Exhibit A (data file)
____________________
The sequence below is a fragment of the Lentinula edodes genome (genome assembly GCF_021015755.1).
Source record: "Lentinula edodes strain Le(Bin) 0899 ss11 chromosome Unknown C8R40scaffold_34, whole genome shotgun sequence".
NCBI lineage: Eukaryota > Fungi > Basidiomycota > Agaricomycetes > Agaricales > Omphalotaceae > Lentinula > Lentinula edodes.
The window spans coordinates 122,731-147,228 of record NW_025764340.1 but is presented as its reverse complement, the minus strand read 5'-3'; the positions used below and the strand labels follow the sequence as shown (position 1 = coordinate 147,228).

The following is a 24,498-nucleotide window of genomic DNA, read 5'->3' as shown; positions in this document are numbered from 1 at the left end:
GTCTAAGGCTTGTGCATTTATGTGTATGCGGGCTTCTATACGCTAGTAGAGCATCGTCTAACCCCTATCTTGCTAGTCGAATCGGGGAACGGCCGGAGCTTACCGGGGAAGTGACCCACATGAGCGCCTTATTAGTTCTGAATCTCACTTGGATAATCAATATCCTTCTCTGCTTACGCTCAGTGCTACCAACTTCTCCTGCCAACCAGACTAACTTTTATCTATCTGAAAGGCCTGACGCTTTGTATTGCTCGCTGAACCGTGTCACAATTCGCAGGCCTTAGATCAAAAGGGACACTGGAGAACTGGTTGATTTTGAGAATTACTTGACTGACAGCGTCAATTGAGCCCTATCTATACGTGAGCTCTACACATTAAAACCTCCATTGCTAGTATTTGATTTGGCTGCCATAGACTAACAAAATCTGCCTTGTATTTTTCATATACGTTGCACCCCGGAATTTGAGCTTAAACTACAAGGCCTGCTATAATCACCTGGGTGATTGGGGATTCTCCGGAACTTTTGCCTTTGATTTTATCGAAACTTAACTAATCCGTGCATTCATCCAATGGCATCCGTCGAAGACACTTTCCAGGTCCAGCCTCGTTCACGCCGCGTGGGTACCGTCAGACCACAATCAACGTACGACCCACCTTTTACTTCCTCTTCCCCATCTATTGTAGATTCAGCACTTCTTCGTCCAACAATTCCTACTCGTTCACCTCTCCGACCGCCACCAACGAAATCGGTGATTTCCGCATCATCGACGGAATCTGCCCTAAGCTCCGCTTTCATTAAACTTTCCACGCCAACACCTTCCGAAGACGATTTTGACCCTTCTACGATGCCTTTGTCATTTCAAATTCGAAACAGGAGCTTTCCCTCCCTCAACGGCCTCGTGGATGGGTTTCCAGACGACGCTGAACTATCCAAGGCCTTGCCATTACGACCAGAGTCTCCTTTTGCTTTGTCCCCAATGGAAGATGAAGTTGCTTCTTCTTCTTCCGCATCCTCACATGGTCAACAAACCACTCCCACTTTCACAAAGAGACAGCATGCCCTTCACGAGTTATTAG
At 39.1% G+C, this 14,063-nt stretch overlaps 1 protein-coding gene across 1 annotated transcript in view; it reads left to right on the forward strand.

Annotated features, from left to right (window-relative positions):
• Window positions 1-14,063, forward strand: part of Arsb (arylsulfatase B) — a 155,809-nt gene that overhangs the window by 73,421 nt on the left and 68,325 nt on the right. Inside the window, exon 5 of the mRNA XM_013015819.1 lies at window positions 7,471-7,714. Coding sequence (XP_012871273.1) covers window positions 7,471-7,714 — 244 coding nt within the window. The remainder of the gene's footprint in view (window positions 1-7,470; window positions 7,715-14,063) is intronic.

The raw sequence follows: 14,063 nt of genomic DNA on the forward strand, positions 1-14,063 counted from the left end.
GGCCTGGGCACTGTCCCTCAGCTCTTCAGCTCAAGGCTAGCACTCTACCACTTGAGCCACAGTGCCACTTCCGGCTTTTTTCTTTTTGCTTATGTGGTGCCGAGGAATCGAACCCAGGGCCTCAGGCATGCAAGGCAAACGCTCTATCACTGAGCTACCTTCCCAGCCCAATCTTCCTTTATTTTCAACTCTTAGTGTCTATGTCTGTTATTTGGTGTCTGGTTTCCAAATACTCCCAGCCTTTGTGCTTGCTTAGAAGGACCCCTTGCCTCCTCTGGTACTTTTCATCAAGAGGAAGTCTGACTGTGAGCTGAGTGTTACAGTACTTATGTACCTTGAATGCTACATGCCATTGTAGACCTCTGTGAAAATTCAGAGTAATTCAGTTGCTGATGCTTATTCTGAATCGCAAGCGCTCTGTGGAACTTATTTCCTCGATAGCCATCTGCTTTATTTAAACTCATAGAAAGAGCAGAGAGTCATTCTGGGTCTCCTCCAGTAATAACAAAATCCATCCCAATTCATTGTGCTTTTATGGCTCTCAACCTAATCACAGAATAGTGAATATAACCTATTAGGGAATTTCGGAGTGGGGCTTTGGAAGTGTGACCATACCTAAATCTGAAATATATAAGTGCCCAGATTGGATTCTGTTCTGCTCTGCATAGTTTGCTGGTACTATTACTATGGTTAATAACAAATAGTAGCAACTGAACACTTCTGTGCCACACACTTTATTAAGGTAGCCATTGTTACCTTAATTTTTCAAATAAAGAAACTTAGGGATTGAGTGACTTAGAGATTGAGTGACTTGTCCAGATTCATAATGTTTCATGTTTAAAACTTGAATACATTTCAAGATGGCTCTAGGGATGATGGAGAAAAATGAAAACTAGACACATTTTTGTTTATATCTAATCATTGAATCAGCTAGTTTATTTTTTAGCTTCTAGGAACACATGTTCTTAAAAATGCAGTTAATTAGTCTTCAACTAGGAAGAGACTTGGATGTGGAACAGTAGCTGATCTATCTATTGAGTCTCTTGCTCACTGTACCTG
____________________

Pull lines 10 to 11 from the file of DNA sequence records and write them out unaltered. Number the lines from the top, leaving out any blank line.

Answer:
The raw sequence follows: 14,063 nt of genomic DNA on the forward strand, positions 1-14,063 counted from the left end.
GGCCTGGGCACTGTCCCTCAGCTCTTCAGCTCAAGGCTAGCACTCTACCACTTGAGCCACAGTGCCACTTCCGGCTTTTTTCTTTTTGCTTATGTGGTGCCGAGGAATCGAACCCAGGGCCTCAGGCATGCAAGGCAAACGCTCTATCACTGAGCTACCTTCCCAGCCCAATCTTCCTTTATTTTCAACTCTTAGTGTCTATGTCTGTTATTTGGTGTCTGGTTTCCAAATACTCCCAGCCTTTGTGCTTGCTTAGAAGGACCCCTTGCCTCCTCTGGTACTTTTCATCAAGAGGAAGTCTGACTGTGAGCTGAGTGTTACAGTACTTATGTACCTTGAATGCTACATGCCATTGTAGACCTCTGTGAAAATTCAGAGTAATTCAGTTGCTGATGCTTATTCTGAATCGCAAGCGCTCTGTGGAACTTATTTCCTCGATAGCCATCTGCTTTATTTAAACTCATAGAAAGAGCAGAGAGTCATTCTGGGTCTCCTCCAGTAATAACAAAATCCATCCCAATTCATTGTGCTTTTATGGCTCTCAACCTAATCACAGAATAGTGAATATAACCTATTAGGGAATTTCGGAGTGGGGCTTTGGAAGTGTGACCATACCTAAATCTGAAATATATAAGTGCCCAGATTGGATTCTGTTCTGCTCTGCATAGTTTGCTGGTACTATTACTATGGTTAATAACAAATAGTAGCAACTGAACACTTCTGTGCCACACACTTTATTAAGGTAGCCATTGTTACCTTAATTTTTCAAATAAAGAAACTTAGGGATTGAGTGACTTAGAGATTGAGTGACTTGTCCAGATTCATAATGTTTCATGTTTAAAACTTGAATACATTTCAAGATGGCTCTAGGGATGATGGAGAAAAATGAAAACTAGACACATTTTTGTTTATATCTAATCATTGAATCAGCTAGTTTATTTTTTAGCTTCTAGGAACACATGTTCTTAAAAATGCAGTTAATTAGTCTTCAACTAGGAAGAGACTTGGATGTGGAACAGTAGCTGATCTATCTATTGAGTCTCTTGCTCACTGTACCTG